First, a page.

Fowler: A good under-the-radar deal for Bobcats
02/20/2014 8:29 PM
02/20/2014 11:51 PM
The Charlotte Bobcats made a deal Thursday. It wasn’t an enormous deal. It wasn’t a deal that was going to knock the Duke-North Carolina game result off the front of the sports page.
But to me, it was a good deal, and a risk worth taking.
The Bobcats kept their most important pieces – all their starters and all their first-round draft picks – and still bettered their team. In a 2-for-2 player trade with Milwaukee, the most significant move was that the Bobcats added the floor-spacing, 3-point shooter the team desperately needs in Gary Neal just before the trade deadline.
They had to give up Ramon Sessions to do it, and that will have some consequences. Sessions was a consummate professional and a combo guard with a great knack for getting to the free-throw line. But Sessions’ place as backup point guard should be adequately filled by Luke Ridnour, the other new Bobcat. Charlotte also threw in Jeff Adrien to make the deal work. Adrien was Charlotte’s 11th or 12th man and was not going to play meaningful minutes this season.
So the Bobcats got two decent veteran guards and gave up one. They also gave up a bit of salary-cap room since Neal is signed for the 2014-15 season, too, at $3.25 million. By NBA standards, though, that is a bargain price if he shoots the ball the way he did in San Antonio last season.
“We were trying to improve our team both short- and long-term,” said Rod Higgins, the Bobcats’ president of basketball operations. “We didn’t want to sacrifice assets for a short-term fix only. This deal does some of that.”
I would grade the trade as a solid “B” for what it is – an exchange of role players. It has the potential to reach “A-minus” range if Neal can get it going from deep.
Ridnour and Sessions are close to even as backup point guards – although Sessions is a bit better. That makes Neal the wild card who will make this deal either a good one for Charlotte or simply an OK one. “We think we’ve improved without ruining our financial flexibility,” Bobcats general manager Rich Cho said.
Neal was on-and-off in Milwaukee, where he didn’t have as many wide-open shots because his teammates weren’t nearly as good as they were in San Antonio. But the guy can score from way out – especially when Al Jefferson is drawing a double-team and kicking the ball out to him – and that’s what the Bobcats have to have.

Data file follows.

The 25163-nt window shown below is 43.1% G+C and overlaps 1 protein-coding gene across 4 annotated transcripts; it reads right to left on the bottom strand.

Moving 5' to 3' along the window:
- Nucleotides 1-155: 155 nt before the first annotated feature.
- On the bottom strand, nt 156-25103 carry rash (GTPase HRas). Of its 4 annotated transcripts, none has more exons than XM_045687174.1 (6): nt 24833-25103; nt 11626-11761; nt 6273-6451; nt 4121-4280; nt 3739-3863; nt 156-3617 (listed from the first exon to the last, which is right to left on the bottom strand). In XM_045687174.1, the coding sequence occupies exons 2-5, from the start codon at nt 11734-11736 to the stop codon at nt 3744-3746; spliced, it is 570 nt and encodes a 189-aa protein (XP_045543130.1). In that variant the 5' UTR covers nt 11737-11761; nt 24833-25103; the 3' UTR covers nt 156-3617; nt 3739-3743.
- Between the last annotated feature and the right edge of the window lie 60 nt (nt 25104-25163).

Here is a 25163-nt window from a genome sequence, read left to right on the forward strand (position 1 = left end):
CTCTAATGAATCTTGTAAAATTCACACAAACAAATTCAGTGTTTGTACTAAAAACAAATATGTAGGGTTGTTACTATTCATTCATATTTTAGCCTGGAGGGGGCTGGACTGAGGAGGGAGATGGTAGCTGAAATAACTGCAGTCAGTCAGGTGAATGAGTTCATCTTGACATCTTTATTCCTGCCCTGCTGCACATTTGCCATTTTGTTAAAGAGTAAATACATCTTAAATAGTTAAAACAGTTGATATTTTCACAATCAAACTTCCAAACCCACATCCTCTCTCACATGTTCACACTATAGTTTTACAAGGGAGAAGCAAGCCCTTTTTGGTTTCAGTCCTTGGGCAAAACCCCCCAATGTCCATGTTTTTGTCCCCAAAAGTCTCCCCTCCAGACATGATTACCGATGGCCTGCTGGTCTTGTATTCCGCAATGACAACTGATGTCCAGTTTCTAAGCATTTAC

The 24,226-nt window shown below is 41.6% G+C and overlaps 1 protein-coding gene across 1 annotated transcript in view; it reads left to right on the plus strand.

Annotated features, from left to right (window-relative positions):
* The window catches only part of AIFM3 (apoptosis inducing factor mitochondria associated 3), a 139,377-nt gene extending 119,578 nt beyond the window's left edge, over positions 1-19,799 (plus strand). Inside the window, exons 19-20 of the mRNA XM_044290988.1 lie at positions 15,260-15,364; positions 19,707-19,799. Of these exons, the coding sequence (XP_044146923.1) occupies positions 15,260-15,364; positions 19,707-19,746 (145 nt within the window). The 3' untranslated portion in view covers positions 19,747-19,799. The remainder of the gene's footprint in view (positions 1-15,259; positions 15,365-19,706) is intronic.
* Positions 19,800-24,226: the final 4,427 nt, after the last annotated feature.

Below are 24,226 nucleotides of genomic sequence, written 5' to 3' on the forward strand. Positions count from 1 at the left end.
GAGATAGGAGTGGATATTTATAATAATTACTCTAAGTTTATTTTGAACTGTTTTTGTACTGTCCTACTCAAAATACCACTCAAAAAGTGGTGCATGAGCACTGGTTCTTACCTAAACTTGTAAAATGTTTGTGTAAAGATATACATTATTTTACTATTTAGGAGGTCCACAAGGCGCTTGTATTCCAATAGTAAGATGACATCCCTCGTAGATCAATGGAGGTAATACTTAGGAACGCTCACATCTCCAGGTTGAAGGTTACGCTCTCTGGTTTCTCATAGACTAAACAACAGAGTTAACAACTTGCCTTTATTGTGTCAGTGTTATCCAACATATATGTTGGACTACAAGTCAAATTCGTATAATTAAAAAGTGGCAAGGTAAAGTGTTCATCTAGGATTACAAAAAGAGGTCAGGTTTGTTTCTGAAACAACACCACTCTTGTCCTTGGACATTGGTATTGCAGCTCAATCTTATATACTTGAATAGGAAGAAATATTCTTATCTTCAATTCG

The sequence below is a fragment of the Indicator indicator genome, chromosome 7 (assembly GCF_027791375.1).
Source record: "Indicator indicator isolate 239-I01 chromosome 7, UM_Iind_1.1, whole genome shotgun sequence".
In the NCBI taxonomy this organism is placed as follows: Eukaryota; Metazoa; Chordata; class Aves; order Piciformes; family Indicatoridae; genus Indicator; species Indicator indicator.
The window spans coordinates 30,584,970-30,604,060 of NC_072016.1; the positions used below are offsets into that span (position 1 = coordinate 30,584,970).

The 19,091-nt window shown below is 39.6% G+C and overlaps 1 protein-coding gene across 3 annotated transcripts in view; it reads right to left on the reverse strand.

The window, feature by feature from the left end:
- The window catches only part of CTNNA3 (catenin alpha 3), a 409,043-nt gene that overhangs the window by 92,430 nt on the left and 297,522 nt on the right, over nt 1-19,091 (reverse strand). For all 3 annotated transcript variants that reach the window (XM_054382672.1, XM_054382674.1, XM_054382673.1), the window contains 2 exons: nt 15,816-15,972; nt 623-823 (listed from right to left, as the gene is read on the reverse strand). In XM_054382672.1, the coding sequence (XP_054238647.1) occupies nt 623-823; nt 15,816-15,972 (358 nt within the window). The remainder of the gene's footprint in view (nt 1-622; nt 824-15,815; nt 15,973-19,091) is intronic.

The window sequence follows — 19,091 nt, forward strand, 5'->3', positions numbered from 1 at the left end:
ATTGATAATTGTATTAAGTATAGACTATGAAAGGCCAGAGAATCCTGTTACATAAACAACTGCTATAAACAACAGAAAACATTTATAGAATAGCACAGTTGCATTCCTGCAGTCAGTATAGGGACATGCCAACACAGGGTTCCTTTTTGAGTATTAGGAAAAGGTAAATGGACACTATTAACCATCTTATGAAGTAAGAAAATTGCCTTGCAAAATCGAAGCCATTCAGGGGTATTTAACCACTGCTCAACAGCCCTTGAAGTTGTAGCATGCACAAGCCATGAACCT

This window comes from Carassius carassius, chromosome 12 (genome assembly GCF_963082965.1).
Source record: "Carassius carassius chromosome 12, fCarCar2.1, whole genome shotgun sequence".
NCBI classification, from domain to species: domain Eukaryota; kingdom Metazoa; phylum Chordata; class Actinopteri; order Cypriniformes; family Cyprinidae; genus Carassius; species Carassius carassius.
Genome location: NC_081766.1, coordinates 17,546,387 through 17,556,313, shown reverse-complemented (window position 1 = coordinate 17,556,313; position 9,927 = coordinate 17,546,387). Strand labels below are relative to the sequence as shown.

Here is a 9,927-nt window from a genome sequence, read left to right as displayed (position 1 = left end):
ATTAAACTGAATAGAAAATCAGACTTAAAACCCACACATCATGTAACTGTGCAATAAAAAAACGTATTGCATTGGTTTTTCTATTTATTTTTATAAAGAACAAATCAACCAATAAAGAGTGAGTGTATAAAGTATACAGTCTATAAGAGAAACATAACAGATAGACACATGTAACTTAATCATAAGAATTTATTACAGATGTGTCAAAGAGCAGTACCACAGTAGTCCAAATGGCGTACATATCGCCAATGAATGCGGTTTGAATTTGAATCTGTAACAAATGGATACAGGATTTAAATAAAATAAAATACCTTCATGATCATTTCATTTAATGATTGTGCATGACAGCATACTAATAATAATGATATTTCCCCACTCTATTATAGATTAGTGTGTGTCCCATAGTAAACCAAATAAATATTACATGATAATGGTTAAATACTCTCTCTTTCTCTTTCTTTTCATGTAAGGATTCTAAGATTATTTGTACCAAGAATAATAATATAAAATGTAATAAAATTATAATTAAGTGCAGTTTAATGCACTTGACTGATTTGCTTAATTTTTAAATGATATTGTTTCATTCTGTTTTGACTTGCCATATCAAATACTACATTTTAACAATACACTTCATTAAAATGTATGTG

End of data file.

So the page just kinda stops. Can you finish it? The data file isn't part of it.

The Bobcats (25-30) need to fortify themselves for a playoff run. What they have right now is an OK team that needs more offensive explosiveness – a team high on effort but lacking in points on any night that Jefferson and point guard Kemba Walker aren’t scoring.
The Bobcats currently sit at No. 8 in the playoff standings in the Eastern Conference. They would play Indiana if the playoffs began today. In such a series, the Bobcats would be very fortunate to win more than one game and could get swept.
But what if Neal gives them just enough to win a couple of games, and those couple of games give Charlotte just enough to end up as the No. 6 seed instead of the No. 8? That is the difference between being first-round fodder for Indiana or Miami or playing someone you actually have a chance to beat.
In general, the Bobcats have gotten a lot more out of their midseason trades (acquiring Stephen Jackson, Josh McRoberts) than they have with a lot of their lottery draft picks (Sean May, Adam Morrison). This sort of move has become their forte.
There is not much room for standing still in the NBA. At the free-throw line, yes. Other than that, no.
I don’t believe the Bobcats made this move simply for the sake of making one. I think they are trying to get a little bit better. And I think they just did.
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